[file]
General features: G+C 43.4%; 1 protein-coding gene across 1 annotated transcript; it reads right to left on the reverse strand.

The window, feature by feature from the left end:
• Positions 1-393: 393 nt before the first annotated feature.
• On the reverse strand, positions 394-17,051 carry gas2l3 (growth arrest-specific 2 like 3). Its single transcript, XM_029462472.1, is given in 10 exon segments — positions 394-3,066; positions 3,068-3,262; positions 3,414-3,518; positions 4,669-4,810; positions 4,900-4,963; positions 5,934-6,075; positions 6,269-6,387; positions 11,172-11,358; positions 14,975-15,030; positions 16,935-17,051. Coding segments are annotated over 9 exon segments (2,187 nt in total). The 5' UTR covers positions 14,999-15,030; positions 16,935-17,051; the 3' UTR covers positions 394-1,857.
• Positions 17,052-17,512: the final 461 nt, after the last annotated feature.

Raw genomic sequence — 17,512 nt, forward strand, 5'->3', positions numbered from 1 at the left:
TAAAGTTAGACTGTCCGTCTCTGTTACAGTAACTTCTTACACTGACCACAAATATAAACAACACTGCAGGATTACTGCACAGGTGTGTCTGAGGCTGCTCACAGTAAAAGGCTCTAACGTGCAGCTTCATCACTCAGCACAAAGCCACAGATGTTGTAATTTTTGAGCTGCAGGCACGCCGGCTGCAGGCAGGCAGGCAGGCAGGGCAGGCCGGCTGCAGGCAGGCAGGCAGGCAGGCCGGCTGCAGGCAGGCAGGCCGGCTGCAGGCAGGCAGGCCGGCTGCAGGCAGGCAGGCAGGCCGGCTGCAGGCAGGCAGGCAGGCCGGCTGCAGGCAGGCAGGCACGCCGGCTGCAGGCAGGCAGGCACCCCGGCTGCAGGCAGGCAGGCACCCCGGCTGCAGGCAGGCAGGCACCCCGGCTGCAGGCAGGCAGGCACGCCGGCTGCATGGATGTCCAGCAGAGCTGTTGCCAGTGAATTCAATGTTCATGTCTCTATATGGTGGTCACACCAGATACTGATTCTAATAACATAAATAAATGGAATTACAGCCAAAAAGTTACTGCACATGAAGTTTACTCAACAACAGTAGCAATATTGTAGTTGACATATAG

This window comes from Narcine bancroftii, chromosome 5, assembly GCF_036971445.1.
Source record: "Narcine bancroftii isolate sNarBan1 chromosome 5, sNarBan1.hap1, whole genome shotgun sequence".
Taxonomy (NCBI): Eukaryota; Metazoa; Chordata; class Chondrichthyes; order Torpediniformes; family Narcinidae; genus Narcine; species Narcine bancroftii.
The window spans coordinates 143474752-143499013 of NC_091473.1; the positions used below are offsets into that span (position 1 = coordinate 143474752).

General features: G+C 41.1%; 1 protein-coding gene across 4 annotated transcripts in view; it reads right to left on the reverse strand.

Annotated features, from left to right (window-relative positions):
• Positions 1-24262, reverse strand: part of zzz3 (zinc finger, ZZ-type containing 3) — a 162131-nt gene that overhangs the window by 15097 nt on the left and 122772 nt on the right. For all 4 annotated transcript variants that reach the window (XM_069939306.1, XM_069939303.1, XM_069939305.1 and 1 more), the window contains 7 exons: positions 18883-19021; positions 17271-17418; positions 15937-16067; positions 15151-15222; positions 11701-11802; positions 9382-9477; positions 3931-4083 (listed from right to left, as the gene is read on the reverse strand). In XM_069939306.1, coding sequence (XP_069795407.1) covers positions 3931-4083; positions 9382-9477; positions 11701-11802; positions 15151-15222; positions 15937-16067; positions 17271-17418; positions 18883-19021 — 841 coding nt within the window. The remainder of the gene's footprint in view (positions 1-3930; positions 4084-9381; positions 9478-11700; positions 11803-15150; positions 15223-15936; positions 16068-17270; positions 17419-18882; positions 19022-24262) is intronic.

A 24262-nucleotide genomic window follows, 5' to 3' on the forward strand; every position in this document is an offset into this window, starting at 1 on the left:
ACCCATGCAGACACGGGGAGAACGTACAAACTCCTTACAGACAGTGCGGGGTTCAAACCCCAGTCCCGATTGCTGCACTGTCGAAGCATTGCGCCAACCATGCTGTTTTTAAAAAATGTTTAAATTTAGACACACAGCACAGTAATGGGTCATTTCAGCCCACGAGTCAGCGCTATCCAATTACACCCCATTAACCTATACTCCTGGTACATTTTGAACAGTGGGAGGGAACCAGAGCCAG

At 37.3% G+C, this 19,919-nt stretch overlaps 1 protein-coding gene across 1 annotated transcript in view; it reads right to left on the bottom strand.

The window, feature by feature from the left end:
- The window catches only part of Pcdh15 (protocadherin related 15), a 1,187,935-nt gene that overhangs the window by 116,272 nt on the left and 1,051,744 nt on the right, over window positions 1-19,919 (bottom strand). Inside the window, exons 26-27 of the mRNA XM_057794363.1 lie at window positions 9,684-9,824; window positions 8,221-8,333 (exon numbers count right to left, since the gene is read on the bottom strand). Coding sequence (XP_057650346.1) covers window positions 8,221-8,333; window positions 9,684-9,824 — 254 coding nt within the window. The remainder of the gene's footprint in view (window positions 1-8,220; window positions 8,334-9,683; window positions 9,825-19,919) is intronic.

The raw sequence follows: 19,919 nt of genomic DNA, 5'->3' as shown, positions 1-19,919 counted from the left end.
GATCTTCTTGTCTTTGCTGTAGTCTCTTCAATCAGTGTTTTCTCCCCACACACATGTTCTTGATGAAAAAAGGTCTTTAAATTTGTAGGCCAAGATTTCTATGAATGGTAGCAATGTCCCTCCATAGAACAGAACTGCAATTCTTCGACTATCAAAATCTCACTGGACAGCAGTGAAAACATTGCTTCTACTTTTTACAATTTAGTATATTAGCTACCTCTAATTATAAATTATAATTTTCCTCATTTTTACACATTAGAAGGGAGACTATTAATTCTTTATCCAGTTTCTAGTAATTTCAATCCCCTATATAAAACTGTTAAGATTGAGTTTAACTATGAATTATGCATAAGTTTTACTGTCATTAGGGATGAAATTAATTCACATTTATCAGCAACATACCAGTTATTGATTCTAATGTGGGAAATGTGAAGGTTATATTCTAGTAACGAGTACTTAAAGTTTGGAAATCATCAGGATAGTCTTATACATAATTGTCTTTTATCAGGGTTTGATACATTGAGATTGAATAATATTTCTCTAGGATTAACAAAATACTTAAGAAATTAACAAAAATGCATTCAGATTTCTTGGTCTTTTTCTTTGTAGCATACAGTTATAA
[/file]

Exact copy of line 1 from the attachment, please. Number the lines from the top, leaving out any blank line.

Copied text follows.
General features: G+C 43.4%; 1 protein-coding gene across 1 annotated transcript; it reads right to left on the reverse strand.